ClayHound Web - Sinagua Pottery

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Walnut Canyon, Arizona


    Excellent information from the Logan Museum of Anthropology on line from Beloit, Wisconsin

All text and images are used courtesy of the Logan Museum of Anthropology, Beloit College
All objects illustrated are in the permanent collection of the Logan Museum.



The eruption of the volcano at Sunset Crater, in A.D.1064, forever altered the Sinagua culture. The region around Flagstaff, Arizona and the San Francisco Peaks was home to the northern Sinagua, while the area around the Verde Valley was home to the southern Sinagua.  



Sinagua utility pottery is categorized as Alameda Brown Ware. The only type represented in the Logan Collections is part of the Sunset Series.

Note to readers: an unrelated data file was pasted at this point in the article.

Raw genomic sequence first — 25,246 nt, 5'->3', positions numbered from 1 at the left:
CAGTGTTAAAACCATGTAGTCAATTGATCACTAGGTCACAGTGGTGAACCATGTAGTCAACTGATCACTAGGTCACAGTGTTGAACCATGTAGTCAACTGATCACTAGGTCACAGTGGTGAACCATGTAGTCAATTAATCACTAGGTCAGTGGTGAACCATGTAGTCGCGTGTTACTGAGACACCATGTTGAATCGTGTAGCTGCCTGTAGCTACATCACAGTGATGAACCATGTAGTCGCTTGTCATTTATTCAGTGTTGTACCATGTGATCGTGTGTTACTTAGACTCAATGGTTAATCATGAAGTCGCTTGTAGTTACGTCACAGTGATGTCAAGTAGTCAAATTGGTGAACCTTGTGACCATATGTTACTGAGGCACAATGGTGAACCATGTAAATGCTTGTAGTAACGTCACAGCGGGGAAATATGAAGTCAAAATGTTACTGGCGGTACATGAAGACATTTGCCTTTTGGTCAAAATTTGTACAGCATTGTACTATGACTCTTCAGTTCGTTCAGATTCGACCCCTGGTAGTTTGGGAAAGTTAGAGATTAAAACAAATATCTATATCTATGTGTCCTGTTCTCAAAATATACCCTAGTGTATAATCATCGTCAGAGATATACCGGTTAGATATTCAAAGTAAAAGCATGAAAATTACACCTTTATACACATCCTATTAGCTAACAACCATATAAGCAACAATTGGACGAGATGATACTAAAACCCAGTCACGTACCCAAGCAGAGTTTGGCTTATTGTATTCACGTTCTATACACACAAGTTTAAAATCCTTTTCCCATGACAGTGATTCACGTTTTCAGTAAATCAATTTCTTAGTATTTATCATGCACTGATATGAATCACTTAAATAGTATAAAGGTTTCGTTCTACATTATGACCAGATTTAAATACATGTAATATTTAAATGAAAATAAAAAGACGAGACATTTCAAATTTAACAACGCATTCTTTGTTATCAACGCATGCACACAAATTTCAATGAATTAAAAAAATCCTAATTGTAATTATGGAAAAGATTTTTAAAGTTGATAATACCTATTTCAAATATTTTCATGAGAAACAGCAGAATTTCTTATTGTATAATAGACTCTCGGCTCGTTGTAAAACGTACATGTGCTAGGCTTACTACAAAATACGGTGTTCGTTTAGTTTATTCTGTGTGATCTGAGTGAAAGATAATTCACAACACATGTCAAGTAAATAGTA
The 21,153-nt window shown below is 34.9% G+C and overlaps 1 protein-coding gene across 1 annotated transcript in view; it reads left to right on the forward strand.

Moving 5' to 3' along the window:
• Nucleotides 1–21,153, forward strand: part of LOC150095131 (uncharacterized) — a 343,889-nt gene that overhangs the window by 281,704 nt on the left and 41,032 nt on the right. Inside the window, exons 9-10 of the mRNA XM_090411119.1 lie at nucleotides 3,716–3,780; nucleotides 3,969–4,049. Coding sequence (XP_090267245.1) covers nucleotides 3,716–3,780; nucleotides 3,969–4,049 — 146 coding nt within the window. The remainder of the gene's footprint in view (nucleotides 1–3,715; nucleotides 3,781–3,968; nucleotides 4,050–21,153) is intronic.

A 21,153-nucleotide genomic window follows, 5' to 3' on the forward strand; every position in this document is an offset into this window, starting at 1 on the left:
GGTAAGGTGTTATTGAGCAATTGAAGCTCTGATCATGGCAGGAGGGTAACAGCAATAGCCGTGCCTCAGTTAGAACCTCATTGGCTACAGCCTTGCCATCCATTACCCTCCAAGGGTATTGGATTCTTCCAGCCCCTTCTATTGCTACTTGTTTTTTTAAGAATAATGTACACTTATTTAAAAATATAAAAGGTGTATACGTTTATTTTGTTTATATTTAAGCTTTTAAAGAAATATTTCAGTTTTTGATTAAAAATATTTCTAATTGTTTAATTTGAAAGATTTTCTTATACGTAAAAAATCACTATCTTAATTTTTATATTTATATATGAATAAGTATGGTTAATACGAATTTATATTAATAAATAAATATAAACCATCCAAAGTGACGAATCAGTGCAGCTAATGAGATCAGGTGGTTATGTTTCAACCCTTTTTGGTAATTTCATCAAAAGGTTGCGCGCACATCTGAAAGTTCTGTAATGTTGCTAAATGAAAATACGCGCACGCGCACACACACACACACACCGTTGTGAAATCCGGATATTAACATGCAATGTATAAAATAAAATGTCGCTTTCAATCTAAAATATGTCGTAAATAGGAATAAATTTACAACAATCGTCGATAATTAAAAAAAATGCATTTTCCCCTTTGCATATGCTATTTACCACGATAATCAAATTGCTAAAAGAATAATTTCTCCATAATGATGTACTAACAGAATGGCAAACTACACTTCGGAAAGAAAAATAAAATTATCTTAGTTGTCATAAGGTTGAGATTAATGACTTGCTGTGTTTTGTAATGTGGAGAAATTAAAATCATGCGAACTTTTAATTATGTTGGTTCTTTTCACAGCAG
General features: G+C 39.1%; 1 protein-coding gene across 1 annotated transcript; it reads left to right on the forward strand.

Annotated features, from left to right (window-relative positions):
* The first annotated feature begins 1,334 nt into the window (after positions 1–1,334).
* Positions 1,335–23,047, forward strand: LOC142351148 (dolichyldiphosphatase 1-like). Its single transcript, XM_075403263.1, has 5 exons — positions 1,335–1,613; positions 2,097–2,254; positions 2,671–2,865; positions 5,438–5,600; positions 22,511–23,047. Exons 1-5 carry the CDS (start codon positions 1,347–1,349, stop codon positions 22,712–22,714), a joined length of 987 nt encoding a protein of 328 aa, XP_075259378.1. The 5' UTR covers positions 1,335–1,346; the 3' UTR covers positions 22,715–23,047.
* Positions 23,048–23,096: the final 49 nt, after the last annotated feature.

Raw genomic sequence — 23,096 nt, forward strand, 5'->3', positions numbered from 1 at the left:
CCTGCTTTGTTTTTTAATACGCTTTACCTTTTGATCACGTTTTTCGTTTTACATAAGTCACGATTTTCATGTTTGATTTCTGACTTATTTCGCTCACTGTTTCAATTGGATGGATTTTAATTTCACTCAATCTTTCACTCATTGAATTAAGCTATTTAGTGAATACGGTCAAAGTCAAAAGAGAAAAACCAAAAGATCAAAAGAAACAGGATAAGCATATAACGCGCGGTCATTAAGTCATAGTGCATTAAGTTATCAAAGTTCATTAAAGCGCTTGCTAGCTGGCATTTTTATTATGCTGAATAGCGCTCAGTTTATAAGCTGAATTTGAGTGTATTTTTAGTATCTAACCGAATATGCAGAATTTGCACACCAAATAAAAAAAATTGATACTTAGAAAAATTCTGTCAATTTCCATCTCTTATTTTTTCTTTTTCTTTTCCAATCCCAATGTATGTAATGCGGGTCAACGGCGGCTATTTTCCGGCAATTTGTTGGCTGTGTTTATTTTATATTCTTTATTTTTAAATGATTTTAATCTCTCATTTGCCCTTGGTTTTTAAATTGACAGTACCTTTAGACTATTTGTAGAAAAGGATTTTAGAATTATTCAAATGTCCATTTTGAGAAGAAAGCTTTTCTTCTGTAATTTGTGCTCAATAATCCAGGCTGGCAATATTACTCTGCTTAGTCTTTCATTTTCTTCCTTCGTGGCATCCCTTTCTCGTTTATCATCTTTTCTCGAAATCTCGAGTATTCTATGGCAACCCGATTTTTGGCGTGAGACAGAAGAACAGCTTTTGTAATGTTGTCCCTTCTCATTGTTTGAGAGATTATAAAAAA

Alameda Brown Ware

Material: The clay is gray to brown and in early wares is characteristically tempered with abundant crushed sherd, while later wares have fine volcanic cinder.
Construction: Paddle-and-anvil
Firing: Oxidizing atmosphere
Forms: Flaring rims on both bowls and jars typical, and later vessels have a "Gila shoulder", an angled portion of the vessel's curvature which usually lies well below the center.

Sunset Series


Sunset Red 1000 - 1550
Late Pueblo II to Pueblo IV

Sunset Red was the primary culinary type of the Sinagua. In appearance, it is similar to Reserve Smudged, but it was made with the paddle-and- anvil method.